Air Transat executives are describing the company's rapid European summer expansion as part of a long-term strategy to remain competitive in transatlantic markets.
The airline will dump 15% more seats into Europe this summer – and do so with widebody aircraft that executives concede are not ideal for the job.
But starting next year, Transat will begin defending newly-acquired turf with an expanding fleet of efficient Airbus A321LRs.
"Our first goal [is] to increase frequencies so that we are able to protect our market share," Annick Guerard, chief operating officer of Air Transat parent Transat AT, says on 14 June. "We need to take our place in those markets that we see are highly profitable."
The 15% capacity gains will be carried on existing routes by A330s and A310s.
"Do we have the exact right aircraft to operate these routes? The answer is no," Guerard says during the company's fiscal second quarter earnings call. "We preferred to have smaller models like the A321 long-range, which is coming up in our fleet."
The first of those aircraft – Transat has orders for 10 – will arrive in spring 2019. Transat will use A321LRs to replace A310s on transatlantic routes, it has said.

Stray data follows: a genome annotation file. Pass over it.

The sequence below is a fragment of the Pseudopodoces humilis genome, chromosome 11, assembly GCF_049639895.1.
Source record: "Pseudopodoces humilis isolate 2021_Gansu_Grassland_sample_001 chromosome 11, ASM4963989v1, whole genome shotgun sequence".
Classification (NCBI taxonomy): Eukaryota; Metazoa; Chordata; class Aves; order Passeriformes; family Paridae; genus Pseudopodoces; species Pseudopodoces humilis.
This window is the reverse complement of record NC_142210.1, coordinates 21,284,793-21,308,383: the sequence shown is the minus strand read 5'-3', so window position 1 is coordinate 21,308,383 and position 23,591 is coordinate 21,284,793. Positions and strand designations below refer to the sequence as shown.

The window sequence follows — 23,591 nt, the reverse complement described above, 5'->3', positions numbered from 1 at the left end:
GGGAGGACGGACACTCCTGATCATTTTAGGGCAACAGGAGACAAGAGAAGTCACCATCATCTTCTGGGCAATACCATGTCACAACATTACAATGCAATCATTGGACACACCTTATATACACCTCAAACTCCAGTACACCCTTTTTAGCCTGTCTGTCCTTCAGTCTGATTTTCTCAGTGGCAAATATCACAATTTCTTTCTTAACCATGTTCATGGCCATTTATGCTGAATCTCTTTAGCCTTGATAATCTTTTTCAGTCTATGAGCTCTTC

Guerard says Air Transat seeks to gain more share on routes to Portugal, French destinations besides Paris, as well as the UK.
"It needs to be done this year, as we see competition growing," Guerard says. "If we don’t do it, others will."
She does not name competitors, but next year WestJet will start acquiring the first of ten Boeing 787-9s, an aircraft that the airline has said it will likely deploy to Europe.
Transat's European growth reflects broader industry expansion.
Airlines are on track to carry 9% more seats this summer between Canada and Europe, FlightGlobal schedules data shows.
That expansion is partly why Transat's summer transatlantic fares are tracking down 1% year-over-year, says chief executive Jean-Marc Eustache.
At the same time, higher fuel expenses and disadvantageous currency exchange rates will push up Transat's summer 2018 expenses 7.2%, the company predicts.
"There have been some pressure on fares recently," Eustache says. "The outlook for summer 2018 is not as positive as last year."